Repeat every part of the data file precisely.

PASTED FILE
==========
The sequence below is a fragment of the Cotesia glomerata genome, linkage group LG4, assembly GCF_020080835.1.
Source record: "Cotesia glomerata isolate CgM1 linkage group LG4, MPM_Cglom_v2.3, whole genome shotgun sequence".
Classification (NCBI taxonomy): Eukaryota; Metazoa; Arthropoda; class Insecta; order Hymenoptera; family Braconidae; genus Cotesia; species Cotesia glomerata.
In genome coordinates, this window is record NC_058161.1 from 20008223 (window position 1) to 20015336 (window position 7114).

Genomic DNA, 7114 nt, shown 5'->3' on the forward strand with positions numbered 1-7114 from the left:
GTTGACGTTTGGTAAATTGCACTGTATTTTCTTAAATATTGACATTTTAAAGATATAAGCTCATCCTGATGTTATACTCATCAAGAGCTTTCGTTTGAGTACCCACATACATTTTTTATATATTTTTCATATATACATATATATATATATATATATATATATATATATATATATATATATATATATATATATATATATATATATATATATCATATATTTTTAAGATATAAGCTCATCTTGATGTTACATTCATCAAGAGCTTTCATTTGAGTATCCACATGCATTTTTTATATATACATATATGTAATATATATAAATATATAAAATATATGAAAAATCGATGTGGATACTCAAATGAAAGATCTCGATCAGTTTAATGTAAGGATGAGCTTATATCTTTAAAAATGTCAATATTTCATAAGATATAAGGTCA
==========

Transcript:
The sequence below is a fragment of the Cotesia glomerata genome, linkage group LG4, assembly GCF_020080835.1.
Source record: "Cotesia glomerata isolate CgM1 linkage group LG4, MPM_Cglom_v2.3, whole genome shotgun sequence".
Classification (NCBI taxonomy): Eukaryota; Metazoa; Arthropoda; class Insecta; order Hymenoptera; family Braconidae; genus Cotesia; species Cotesia glomerata.
In genome coordinates, this window is record NC_058161.1 from 20008223 (window position 1) to 20015336 (window position 7114).

Genomic DNA, 7114 nt, shown 5'->3' on the forward strand with positions numbered 1-7114 from the left:
GTTGACGTTTGGTAAATTGCACTGTATTTTCTTAAATATTGACATTTTAAAGATATAAGCTCATCCTGATGTTATACTCATCAAGAGCTTTCGTTTGAGTACCCACATACATTTTTTATATATTTTTCATATATACATATATATATATATATATATATATATATATATATATATATATATATATATATATATATATATATATATATATATCATATATTTTTAAGATATAAGCTCATCTTGATGTTACATTCATCAAGAGCTTTCATTTGAGTATCCACATGCATTTTTTATATATACATATATGTAATATATATAAATATATAAAATATATGAAAAATCGATGTGGATACTCAAATGAAAGATCTCGATCAGTTTAATGTAAGGATGAGCTTATATCTTTAAAAATGTCAATATTTCATAAGATATAAGGTCA